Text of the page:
# Does the general topology of Minkowski space-time change under a Lorentz transformation?

Does the general topology of Minkowski space-time change under a Lorentz transformation? Open balls in $\mathbb{R}^{4}$ (with the standard topology) are not invariant under Lorentz transformations. Does this mean for example that observers in one reference frame would have different notions of convergence, continuity etc?

No, because a Lorentz transformation is continuous with a continuous inverse. While an open ball is not mapped to itself, it is mapped to some other open set, in an invertible way. (That a Lorentz transformation is continuous of course follows from that it is linear.)

• Thanks! So I could phrase it this way: Lorentz transformations are homeomorphisms, so even though they open sets not invariant, all topological notions are still preserved? – Ryan Lafferty Jun 10 '14 at 20:27
• Yes, that is correct. – Robin Ekman Jun 10 '14 at 21:46
• @RobinEkman My answer is not meant to be a criticism of yours, it's just that in my experience the fact that linear is not needfully continuous in an infinite dimensional vector space comes as a bit of a surprise to some people, so I wanted to make sure that the OP understands this for when he looks at QM more deeply. – Selene Routley Jul 1 '14 at 10:20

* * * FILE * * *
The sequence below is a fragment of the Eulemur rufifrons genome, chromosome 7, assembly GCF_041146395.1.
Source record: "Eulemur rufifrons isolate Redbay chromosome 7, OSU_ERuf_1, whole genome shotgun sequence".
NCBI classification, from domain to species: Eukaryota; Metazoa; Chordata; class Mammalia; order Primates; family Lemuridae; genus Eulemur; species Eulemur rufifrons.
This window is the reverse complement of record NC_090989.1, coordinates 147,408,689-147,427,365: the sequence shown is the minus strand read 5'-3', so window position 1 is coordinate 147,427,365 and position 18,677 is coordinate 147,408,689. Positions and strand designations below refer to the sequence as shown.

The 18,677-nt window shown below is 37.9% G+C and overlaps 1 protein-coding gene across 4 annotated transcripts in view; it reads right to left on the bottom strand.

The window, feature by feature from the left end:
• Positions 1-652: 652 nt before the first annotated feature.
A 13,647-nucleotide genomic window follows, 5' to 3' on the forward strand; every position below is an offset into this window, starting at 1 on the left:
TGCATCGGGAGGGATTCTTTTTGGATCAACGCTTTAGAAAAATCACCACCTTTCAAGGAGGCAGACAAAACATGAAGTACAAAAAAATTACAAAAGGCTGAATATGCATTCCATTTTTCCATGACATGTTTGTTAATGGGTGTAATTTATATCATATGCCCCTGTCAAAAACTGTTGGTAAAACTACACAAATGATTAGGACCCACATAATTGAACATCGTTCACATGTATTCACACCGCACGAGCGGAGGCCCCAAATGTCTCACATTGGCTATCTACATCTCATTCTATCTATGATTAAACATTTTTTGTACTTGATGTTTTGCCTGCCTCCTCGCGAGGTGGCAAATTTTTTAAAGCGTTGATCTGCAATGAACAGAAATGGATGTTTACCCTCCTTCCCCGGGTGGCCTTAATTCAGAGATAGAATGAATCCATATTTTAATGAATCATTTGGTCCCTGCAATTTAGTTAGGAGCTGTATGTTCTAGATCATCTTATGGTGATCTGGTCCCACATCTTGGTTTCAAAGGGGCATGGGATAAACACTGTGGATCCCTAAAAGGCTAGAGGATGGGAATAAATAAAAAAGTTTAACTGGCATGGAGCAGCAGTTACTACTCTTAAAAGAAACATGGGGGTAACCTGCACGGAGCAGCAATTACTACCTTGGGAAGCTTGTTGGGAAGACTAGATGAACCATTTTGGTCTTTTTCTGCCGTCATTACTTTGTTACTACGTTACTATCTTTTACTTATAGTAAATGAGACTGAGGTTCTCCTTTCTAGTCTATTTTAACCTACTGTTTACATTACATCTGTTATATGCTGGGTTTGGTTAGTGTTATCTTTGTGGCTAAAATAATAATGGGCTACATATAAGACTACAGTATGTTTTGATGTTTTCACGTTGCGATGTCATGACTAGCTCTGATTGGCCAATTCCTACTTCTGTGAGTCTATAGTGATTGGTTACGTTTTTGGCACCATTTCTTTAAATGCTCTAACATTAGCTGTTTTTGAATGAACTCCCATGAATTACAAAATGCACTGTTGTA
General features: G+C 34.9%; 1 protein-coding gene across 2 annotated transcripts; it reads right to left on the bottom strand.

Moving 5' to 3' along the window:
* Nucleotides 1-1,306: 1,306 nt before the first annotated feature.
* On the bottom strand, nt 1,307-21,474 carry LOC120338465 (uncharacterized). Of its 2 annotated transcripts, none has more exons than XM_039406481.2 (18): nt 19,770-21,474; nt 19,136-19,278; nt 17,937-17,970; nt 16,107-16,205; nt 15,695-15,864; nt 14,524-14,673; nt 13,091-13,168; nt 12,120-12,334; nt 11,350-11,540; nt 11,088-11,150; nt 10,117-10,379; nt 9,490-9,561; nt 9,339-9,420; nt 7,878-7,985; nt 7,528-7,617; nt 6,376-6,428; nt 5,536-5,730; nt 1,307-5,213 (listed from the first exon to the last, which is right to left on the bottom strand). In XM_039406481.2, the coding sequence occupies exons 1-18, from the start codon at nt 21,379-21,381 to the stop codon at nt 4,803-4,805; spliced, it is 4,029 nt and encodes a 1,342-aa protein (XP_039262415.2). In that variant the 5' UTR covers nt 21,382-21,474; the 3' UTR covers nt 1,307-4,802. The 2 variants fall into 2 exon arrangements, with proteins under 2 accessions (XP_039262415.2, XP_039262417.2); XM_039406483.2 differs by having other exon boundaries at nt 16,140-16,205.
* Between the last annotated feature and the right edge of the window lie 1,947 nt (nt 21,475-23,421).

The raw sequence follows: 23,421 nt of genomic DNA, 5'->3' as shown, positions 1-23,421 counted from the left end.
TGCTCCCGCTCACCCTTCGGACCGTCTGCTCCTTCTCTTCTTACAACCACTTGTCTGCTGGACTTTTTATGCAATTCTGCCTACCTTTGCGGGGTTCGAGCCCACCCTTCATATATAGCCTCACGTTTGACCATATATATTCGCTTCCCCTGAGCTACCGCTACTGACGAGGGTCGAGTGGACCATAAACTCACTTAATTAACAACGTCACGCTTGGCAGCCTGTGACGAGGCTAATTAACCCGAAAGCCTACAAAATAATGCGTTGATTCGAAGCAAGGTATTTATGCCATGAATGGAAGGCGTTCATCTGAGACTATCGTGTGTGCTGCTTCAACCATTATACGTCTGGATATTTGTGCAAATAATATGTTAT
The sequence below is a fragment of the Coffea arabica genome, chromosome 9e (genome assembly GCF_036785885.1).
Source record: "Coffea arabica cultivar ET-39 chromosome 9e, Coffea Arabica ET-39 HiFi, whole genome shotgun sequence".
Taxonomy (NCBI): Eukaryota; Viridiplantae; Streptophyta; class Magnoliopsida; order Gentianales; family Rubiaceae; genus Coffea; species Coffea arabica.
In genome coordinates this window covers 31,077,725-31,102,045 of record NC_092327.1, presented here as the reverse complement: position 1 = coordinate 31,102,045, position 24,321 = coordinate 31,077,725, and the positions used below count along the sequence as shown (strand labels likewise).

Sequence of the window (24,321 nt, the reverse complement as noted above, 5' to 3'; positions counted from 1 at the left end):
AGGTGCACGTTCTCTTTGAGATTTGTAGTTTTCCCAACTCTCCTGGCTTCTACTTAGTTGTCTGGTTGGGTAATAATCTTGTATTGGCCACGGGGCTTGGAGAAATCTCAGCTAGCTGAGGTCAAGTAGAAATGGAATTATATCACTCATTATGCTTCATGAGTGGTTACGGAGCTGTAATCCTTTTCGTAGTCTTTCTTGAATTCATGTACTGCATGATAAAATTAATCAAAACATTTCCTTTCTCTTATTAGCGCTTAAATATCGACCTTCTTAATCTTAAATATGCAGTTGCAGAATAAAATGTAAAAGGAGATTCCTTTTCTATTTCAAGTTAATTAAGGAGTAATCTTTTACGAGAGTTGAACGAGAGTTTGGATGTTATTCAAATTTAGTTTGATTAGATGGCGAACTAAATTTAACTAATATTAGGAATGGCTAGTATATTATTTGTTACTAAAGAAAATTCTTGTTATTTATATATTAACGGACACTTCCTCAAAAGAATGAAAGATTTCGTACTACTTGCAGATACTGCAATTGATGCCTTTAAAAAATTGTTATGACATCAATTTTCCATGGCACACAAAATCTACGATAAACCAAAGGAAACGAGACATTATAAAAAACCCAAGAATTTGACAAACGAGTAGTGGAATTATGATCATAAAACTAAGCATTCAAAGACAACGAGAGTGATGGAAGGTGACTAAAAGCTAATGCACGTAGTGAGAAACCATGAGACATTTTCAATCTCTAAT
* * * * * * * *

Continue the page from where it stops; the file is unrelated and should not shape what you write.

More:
Homeomorphism is indeed the key concept here, and I wish to add a very slight nitpick with Robin's answer so that there is no risk of your being confused in contexts other than SR/GR (for example, in quantum mechanics): you also need the information that Minkowski spacetime is finite dimensional to infer continuity from linearity and homeomorphism from linear and invertible (which of course is a given in Minkowski spacetime). In infinite dimensions, not all linear maps are continuous: witness the Dirac delta on $\mathcal{L}^2(\mathbb{R})$ for example. The difference between the concepts of general linear and the strictly more specialised "linear continuous" in, say the standard, countably infinite dimensional Hilbert space $\mathcal{L}^2(\mathbb{R})$ is actually the very reason for being of distributions and the framework of rigged Hilbert space for talking about them; see my answer here for more information.